Toad School


Some of the best learning is spontaneous and real.

I knew something was up when I heard the elephant commotion and squeals upstairs. I sat placidly, waiting for the burst of enthusiasm that would inevitably end up in front of me (one of those lessons you learn as a mega-mom–you rarely need to rush to the scene of an uproar–it will find you).

toad in hand

And there he was; a most beautiful toad with amazing warts, a soft, squishy belly, and a fierce desire to escape.

Toad on his back

Poor guy. There was no way he could have anticipated being handled by so many sets of hands within a few minutes, but he seemed to take it in stride.

In a 1950′s science-fiction manner every square millimeter of his tiny body was examined, including having his mouth opened up so the little girls could see his tongue (“But he doesn’t have any teeth, Mom” the five-year-old informed me as she was bounding down the stairs after something).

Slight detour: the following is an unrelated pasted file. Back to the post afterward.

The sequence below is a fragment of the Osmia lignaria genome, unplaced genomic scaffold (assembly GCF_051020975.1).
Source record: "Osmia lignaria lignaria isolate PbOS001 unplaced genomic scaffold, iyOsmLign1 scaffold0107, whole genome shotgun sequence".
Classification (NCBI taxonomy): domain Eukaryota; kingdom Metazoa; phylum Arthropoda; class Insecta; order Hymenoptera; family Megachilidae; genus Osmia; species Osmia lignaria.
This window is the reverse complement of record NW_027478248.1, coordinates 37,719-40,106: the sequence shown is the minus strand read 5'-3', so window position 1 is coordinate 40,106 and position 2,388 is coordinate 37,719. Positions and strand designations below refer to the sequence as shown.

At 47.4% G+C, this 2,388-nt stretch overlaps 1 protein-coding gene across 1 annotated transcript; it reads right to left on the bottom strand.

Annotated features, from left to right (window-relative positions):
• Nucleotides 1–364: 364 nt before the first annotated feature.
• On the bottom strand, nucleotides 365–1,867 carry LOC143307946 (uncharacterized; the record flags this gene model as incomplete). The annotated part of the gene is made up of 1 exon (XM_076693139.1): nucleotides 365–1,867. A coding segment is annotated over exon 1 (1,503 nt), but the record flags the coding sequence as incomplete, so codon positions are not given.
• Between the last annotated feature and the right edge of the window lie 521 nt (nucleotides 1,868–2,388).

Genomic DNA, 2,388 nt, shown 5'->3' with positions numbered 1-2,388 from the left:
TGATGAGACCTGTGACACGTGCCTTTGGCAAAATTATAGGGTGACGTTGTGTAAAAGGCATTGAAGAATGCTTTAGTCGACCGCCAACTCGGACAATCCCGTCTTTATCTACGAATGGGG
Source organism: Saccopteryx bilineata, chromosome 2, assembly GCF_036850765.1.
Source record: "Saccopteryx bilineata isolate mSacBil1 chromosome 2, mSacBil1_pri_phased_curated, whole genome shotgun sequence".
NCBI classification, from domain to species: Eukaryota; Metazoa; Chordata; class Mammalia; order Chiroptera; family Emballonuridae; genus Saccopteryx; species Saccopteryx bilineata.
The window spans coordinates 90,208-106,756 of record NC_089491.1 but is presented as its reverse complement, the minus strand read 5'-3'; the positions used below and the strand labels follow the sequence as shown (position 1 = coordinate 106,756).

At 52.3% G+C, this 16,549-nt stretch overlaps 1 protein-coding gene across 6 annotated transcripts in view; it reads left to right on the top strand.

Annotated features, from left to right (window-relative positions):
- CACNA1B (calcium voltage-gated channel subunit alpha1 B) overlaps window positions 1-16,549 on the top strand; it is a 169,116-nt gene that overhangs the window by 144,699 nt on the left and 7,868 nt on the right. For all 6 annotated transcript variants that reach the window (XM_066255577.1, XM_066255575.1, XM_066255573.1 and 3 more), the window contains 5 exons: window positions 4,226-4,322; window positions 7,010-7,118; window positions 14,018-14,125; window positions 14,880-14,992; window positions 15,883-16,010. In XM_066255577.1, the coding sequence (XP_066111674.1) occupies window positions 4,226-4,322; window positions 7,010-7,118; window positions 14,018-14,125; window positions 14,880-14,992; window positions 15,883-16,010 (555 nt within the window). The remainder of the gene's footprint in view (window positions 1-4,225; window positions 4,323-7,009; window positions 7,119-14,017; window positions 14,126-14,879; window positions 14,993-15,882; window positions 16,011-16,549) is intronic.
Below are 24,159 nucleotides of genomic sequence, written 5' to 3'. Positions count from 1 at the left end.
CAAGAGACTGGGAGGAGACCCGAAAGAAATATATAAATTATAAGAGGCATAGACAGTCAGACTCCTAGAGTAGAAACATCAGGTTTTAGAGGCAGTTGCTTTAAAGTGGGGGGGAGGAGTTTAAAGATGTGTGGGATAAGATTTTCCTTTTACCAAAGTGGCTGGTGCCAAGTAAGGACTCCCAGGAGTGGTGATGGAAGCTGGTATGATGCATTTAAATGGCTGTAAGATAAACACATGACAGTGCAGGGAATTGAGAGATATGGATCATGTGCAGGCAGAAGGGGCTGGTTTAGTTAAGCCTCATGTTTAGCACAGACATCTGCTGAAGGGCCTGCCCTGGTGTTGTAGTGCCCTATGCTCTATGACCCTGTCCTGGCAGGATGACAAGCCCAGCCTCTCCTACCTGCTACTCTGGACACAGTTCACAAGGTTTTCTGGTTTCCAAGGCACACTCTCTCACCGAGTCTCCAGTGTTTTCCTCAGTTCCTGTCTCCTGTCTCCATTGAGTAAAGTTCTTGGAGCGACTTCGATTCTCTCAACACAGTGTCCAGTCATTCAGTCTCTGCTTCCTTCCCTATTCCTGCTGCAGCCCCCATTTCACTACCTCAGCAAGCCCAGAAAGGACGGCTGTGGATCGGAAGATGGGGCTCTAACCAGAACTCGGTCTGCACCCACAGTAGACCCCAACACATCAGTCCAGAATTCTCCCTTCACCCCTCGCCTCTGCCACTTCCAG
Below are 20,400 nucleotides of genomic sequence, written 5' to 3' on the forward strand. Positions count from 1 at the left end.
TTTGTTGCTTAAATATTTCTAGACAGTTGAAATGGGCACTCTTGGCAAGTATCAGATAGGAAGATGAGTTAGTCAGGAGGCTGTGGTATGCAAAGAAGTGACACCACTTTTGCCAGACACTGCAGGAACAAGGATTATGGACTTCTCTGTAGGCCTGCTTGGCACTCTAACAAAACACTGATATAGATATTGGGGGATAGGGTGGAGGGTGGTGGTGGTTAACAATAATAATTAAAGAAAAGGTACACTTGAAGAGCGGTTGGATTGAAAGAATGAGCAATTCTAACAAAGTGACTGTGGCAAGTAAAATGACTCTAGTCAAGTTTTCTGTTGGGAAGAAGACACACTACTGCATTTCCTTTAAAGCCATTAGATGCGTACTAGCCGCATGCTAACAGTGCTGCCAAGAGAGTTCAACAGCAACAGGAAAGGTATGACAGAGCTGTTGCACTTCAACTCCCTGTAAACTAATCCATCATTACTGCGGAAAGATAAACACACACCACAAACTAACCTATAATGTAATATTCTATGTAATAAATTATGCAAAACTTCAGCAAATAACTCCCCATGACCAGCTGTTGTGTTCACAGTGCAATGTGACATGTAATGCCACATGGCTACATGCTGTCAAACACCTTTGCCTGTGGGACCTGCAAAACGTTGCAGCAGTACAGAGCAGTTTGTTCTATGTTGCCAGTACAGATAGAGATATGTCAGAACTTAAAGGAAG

toad against the wall

The children found a container, and then tried to make him comfortable, which took considerable thought and much running around a rummaging both inside and outside.

little girls and the toad


Patience twirling

Then the camera was brought out, and photography experiments extended the lesson further. Posing, twirling (complete with a peanut-butter-and-jelly face), different settings, angles, even some B & W.

girls circling toad

After much pomp and circumstance, including naming the animal Hubert Georgenson, he was humanely released in the same place he was found a few hours earlier.

Memories created, lessons learned, a beautiful homeschool day.